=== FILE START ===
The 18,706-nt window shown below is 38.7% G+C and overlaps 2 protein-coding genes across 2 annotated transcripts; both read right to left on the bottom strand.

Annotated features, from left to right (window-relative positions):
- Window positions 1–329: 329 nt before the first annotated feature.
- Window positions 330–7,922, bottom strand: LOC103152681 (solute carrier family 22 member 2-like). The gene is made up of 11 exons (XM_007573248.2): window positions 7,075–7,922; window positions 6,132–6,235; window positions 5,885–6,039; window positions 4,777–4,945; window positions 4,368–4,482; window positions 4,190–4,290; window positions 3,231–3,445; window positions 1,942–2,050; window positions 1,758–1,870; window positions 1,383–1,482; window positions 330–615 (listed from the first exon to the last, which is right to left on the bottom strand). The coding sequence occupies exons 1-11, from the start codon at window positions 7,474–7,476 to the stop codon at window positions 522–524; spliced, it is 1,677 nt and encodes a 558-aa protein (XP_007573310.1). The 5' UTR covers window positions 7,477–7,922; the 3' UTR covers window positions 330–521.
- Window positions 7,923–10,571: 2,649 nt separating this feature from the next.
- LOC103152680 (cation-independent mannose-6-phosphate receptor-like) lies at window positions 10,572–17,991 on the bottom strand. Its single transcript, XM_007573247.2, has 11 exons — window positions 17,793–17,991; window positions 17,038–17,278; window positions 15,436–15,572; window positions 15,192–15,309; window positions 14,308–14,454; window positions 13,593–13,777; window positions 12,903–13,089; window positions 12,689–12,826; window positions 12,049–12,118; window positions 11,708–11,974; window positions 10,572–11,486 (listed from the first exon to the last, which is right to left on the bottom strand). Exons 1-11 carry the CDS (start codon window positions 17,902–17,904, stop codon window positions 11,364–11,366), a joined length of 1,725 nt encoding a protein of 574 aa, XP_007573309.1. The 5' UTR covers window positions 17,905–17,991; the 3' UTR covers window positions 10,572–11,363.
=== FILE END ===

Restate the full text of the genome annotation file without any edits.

The 18,706-nt window shown below is 38.7% G+C and overlaps 2 protein-coding genes across 2 annotated transcripts; both read right to left on the bottom strand.

Annotated features, from left to right (window-relative positions):
- Window positions 1–329: 329 nt before the first annotated feature.
- Window positions 330–7,922, bottom strand: LOC103152681 (solute carrier family 22 member 2-like). The gene is made up of 11 exons (XM_007573248.2): window positions 7,075–7,922; window positions 6,132–6,235; window positions 5,885–6,039; window positions 4,777–4,945; window positions 4,368–4,482; window positions 4,190–4,290; window positions 3,231–3,445; window positions 1,942–2,050; window positions 1,758–1,870; window positions 1,383–1,482; window positions 330–615 (listed from the first exon to the last, which is right to left on the bottom strand). The coding sequence occupies exons 1-11, from the start codon at window positions 7,474–7,476 to the stop codon at window positions 522–524; spliced, it is 1,677 nt and encodes a 558-aa protein (XP_007573310.1). The 5' UTR covers window positions 7,477–7,922; the 3' UTR covers window positions 330–521.
- Window positions 7,923–10,571: 2,649 nt separating this feature from the next.
- LOC103152680 (cation-independent mannose-6-phosphate receptor-like) lies at window positions 10,572–17,991 on the bottom strand. Its single transcript, XM_007573247.2, has 11 exons — window positions 17,793–17,991; window positions 17,038–17,278; window positions 15,436–15,572; window positions 15,192–15,309; window positions 14,308–14,454; window positions 13,593–13,777; window positions 12,903–13,089; window positions 12,689–12,826; window positions 12,049–12,118; window positions 11,708–11,974; window positions 10,572–11,486 (listed from the first exon to the last, which is right to left on the bottom strand). Exons 1-11 carry the CDS (start codon window positions 17,902–17,904, stop codon window positions 11,364–11,366), a joined length of 1,725 nt encoding a protein of 574 aa, XP_007573309.1. The 5' UTR covers window positions 17,905–17,991; the 3' UTR covers window positions 10,572–11,363.